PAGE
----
Any human claim to unitary sovereignty was blasphemous on the face of it and bound to wreak woe in practice. And in fact, recited Kuyper the bard, such was the grim thread of world history, from the tyranny of the Caesars to the oppression of the Hapsburgs, Bourbons, and Stuarts, to the contemporary scene where revolutionary claims of popular sovereignty on one side matched Hegelian elevations of “the State as ‘the immanent God’” on the other. The historic antidote to these assaults had been constitutional restrictions on the exercise of power, as in the separation and balance of powers theorized by Montesquieu and ensconced in the United States Constitution. But now Kuyper bypassed constitutional measures entirely. Rather, he postulated discrete, autonomous spheres of human life as if to replicate the separation and balance of powers on the ontological level. Not on paper or in formal offices, then, but in the divinely structured creation and in the evolution of organic societies lay the most promising grounds of resistance to the unitary beast.
To be clear, Kuyper was not channeling his inner medieval Catholic, as some claim the American founders were channeling their inner medieval Catholic. He was, instead, devising something new, working within the parameters set only by his own creativity and the basic, core tenets of Calvinism. Who, in our time, dares to be so ambitious? (N.B. That question is not rhetorical - there are people who are doing precisely this kind of work in the world of Catholic Church theology, but you have to look for them.)
On deciding upon the name for the political party Kuyper formed, and the debate that decision occasioned, Bratt writes:
The more venerable elements in the party wanted to label it Christian Historical instead – the term Groen preferred and a testimony to the influence of Burke, Haller, and Stahl in shaping his convictions. Kuyper’s Antirevolutionary label bespoke a consistent ideology partaking of the very abstraction that Burke had faulted in the Revolution itself. Ons Program [the party platform] insisted that the two names were not in conflict: the “principles” that he now wrought into programmatic framework, Kuyper assured his readers, were rooted in the witness of the Gospel as it had flowered providentially over the course of Dutch history. Yet a tension between a Groenian tradition, supple and conservative, and a Kuyperian traditionalism, by turns dogmatic, opportunistic, and radical, was built into the party’s very foundation.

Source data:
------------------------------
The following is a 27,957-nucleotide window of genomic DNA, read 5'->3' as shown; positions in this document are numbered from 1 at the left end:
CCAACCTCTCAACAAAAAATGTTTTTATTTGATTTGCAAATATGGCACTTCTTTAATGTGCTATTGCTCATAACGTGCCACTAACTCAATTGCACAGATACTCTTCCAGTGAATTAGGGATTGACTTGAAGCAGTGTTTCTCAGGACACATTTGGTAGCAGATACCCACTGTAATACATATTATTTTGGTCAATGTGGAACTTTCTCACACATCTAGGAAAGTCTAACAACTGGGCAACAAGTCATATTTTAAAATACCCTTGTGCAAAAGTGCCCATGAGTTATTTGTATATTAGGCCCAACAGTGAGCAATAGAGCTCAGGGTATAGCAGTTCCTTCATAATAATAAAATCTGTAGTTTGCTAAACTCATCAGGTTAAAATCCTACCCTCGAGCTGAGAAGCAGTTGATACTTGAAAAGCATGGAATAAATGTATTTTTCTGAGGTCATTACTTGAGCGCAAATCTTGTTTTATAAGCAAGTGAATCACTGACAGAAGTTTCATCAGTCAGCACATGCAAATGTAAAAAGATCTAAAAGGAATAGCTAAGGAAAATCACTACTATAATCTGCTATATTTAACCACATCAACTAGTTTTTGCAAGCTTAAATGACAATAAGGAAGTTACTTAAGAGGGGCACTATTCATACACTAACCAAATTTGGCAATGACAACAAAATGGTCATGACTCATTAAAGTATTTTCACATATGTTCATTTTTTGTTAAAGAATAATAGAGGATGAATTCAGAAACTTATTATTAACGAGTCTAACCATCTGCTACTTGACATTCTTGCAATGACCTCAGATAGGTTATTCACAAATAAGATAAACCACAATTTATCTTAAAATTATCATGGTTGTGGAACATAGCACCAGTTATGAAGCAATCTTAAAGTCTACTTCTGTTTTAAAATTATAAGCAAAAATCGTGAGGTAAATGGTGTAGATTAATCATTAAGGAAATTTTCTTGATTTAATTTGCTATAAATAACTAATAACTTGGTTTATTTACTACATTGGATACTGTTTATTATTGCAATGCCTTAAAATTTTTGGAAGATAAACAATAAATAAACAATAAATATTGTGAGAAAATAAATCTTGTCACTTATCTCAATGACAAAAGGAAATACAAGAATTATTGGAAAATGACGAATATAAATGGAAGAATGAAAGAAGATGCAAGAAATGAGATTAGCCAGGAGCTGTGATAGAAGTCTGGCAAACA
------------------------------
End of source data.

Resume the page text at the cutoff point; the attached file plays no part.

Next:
I would note in passing that neither Groen nor Kuyper poll tested their different names. I would note, too, that this paragraph again shows Bratt to be both a fine analyst and a gifted writer – that last sentence is just beautifully crafted and informative.
In analyzing Kuyper’s political philosophy, Bratt writes:
Nowhere did he so minimize the effects of sin as in his assumptions about the macro level of social development. Sometimes – for instance, in his speech against “Uniformity” – he could spy a fearful momentum that was greater than any particular part, and on many occasions he noted individual persons, policies, agencies, or communities perverting their social potential. But in formal theory Kuyper more often celebrated than worried about the direction of the whole. Here he shared in his era’s cult of “progress.”
I read those lines and I think to myself: If only that cult had died with that era!
Tomorrow, I shall conclude my selections commentary on Bratt’s biography of Kuyper.